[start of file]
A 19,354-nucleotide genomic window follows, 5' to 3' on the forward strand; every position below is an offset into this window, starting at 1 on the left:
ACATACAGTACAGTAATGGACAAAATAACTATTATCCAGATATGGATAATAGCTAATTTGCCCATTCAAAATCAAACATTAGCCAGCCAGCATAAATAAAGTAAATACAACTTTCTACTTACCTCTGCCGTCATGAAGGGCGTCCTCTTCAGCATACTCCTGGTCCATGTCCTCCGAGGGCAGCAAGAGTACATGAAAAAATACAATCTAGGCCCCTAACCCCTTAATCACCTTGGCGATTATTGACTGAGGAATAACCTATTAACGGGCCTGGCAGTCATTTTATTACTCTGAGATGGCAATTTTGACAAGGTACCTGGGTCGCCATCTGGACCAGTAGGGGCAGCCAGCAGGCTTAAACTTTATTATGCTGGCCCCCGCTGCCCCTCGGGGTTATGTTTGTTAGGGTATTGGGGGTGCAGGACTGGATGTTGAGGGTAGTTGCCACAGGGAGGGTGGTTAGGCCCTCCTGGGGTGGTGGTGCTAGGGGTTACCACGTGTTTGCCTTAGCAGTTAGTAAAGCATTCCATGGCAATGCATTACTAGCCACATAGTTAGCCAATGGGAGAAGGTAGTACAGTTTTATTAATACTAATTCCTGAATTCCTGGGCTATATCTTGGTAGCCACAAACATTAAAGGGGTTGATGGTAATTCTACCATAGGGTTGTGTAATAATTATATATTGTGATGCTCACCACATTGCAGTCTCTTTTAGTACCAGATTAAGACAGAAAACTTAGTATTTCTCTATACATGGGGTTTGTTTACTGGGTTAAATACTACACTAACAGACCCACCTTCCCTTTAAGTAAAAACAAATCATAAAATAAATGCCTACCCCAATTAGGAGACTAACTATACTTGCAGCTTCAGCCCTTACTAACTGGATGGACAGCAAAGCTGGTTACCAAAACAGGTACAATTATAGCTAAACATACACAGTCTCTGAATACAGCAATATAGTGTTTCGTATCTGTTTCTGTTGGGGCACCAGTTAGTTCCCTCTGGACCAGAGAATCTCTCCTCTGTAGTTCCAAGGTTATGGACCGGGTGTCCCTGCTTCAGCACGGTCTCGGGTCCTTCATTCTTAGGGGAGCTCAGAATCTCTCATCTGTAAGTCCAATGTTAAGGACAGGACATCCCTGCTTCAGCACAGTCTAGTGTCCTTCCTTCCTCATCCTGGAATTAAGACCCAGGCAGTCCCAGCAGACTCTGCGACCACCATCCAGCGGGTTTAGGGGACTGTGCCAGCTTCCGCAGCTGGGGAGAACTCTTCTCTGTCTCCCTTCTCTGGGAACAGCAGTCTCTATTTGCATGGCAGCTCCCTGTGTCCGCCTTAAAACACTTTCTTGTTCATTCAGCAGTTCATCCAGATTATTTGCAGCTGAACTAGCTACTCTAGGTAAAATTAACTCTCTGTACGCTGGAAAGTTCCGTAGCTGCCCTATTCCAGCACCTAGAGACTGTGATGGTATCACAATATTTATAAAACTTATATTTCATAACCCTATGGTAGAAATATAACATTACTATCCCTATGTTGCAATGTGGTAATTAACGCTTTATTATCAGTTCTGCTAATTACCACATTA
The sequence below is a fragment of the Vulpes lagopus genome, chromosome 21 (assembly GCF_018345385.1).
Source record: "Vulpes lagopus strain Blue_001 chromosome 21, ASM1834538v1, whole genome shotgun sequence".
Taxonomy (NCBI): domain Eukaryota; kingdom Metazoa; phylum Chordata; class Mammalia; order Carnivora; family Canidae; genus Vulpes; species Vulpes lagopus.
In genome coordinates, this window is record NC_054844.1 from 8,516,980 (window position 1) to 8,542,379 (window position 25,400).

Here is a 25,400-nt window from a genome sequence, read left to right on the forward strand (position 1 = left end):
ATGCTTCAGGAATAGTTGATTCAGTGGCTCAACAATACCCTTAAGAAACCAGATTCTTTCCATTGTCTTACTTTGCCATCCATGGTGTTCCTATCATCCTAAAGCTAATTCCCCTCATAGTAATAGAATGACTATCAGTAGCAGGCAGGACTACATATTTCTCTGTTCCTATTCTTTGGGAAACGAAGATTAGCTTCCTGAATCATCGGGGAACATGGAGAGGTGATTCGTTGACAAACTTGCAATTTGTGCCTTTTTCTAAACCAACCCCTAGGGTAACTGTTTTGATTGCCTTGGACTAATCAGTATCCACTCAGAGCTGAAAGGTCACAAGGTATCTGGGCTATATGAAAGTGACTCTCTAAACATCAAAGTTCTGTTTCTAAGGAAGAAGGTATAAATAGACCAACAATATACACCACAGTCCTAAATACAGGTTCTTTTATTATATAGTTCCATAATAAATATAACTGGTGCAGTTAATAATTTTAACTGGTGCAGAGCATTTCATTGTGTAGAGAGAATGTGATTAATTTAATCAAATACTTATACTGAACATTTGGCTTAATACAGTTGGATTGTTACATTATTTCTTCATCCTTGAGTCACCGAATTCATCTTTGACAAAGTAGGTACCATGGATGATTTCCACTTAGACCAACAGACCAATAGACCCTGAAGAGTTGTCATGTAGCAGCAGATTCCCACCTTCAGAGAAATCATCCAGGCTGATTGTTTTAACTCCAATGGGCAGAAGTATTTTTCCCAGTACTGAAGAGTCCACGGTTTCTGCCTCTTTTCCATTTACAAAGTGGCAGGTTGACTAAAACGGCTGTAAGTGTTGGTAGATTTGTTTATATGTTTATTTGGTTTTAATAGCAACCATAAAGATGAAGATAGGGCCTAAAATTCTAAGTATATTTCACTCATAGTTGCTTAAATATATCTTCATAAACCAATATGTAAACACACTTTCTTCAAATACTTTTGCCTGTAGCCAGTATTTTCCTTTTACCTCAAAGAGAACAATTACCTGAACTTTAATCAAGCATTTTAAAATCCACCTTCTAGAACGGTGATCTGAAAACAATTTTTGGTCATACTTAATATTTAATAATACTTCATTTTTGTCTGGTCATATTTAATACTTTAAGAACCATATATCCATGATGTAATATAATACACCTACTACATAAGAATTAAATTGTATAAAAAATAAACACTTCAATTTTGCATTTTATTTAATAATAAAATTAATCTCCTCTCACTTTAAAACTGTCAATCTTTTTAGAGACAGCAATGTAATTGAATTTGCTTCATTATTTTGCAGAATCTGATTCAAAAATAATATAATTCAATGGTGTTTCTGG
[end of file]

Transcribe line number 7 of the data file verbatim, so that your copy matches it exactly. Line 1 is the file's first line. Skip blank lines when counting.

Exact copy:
Here is a 25,400-nt window from a genome sequence, read left to right on the forward strand (position 1 = left end):